Because Busybot and Slack look so much alike and are so tightly connected, I avoid the cognitive costs of switching.
I’ve tried using work management tools like Asana in connection with Slack, and the results have been mixed, principally because — I think — there is a mismatch in the basic orientation of the tools: Slack is messaging centered, while Asana is task centered.
In the case of a tool like Asana, when the Slack connection is used notifications are sent to a Slack channel whenever changes occur in the Asana workspace. For example, whenever a task is created, completed, or commented upon. A slash command (‘/asana’) lists tasks, and arguments to the command can lead to creating tasks, assigning tasks, and commenting on them.
But I confess that I have found this style of integration difficult. The two models of use — chat-based conversation in Slack and task-based coordination in Asana — don’t align for me, and the mapping from an Asana workspace to a Slack channel doesn’t always line up right. And I don’t necessarily want to have every tweak to a task dumped into the channel in Slack, per se. I don’t want that endless stream of noise, because Slack is noisy enough.
I recently encountered a tool that takes a different tack. Busybot avoids the mismatch problem by operating in a parasitic way. By that I mean it relies totally on Slack’s architecture to the greatest extent possible. For example, there is no independent login: you use Slack’s login. And once logged in, the channels of the team that you sign into are duplicated as contexts for tasks in Busybot.
Here’s the login:
Here’s the #general channel for workfutures.io in Slack. You can see that I /invited busybot to the channel (I had already created the integration).
I typed a message to busybot, ‘ask Esko for a contribution’. If I had added ‘@stoweboyd’ that would have assigned the task to me, as well.
Over in Busybot, everything looks extremely similar:
On the left, the design of Slack is emulated, so that for each Slack channel there is an equivalent Busybot channel, where all tasks can be found. I’ve selected the ‘ask Esko’ task, and then the task pane opens. I’ve selected the ‘add checklist’ feature.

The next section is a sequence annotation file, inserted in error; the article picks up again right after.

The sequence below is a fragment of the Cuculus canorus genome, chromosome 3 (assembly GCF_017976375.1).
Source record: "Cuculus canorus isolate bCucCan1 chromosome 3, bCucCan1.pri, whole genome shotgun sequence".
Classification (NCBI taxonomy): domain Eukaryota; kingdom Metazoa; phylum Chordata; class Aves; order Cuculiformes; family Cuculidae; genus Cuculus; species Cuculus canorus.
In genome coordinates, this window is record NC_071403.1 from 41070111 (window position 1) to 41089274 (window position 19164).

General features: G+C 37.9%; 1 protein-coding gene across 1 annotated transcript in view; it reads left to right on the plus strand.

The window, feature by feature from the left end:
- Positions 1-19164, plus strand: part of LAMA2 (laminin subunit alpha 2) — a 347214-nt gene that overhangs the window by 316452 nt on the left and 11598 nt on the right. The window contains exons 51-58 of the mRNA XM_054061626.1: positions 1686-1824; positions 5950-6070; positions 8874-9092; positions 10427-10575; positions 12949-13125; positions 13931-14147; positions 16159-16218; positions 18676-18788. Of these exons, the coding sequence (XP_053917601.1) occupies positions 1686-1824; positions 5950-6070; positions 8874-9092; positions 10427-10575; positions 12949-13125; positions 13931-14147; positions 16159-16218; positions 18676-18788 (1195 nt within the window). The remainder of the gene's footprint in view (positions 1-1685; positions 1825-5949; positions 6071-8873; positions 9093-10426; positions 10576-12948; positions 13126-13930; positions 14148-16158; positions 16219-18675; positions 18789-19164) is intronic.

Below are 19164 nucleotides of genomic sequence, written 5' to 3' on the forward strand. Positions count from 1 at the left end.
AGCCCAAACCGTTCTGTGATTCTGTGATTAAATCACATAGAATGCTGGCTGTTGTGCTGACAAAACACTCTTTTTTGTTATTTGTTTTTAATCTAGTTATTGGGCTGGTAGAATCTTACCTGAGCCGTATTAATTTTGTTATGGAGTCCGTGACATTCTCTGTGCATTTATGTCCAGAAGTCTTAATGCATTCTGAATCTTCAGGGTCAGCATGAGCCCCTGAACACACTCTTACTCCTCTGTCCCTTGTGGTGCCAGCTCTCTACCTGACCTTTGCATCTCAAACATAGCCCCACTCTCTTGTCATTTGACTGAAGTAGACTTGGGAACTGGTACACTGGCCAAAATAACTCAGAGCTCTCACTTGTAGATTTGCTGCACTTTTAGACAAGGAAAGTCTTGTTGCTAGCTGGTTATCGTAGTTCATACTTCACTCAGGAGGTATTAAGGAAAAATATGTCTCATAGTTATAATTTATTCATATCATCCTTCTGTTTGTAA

I’ve added a single checklist item, but you can have as many as needed. Also descriptions, comments, deadline, and assignment of the task are available as metadata.
The task list can be sorted, which is moot in this case, since there is only one task:
Also note that the ‘@stoweboyd’ option at the top opens all the tasks assigned to me, and ‘all tasks’ opens all tasks in the team, sorted by channel.
Tasks can be added, edited, and deleted in Busybot, but can only be created and displayed in the Slack side of the integration, at present. I’ve been told by Busybot’s CEO and founder, Damian Bramanis, that various new features are coming, like multi-team functionality, new ways to groups tasks in views, and tags.
Conclusions and Takeaway
Busybot works for me despite the minimal degree of metadata, and I think the reason is the equivalence between the Slack and Busybot information models: I don’t have to switch gears mentally when I move from Slack to Busybot, or vice versa. It feels like I am in the same place, just looking at different attributes of the same system of information. Moving from Slack to Busybot feels like I am just zooming in on task details that are suppressed on the Slack side. Because the two ‘sides’ look so much alike and are so tightly connected, I avoid the cognitive switching costs of moving from Slack to non-parasitic tools, like Asana.
Yes, I’d like to be able to do more with Busybot, though. For example, I’d like to be able to change task attributes on the Slack side, like adding a comment to a task, so that the text of the task comment would appear both in the Slack chat history and in the task comment thread. Damian tells me they are working on ways of accomplishing more sophisticated sorts of integration like that, perhaps with a /busybot command, or clever use of the channel topic (setting the topic to the name of a task, for example, so that commands could refer to that task).
At any rate, I will be watching the developments at Busybot with close attention.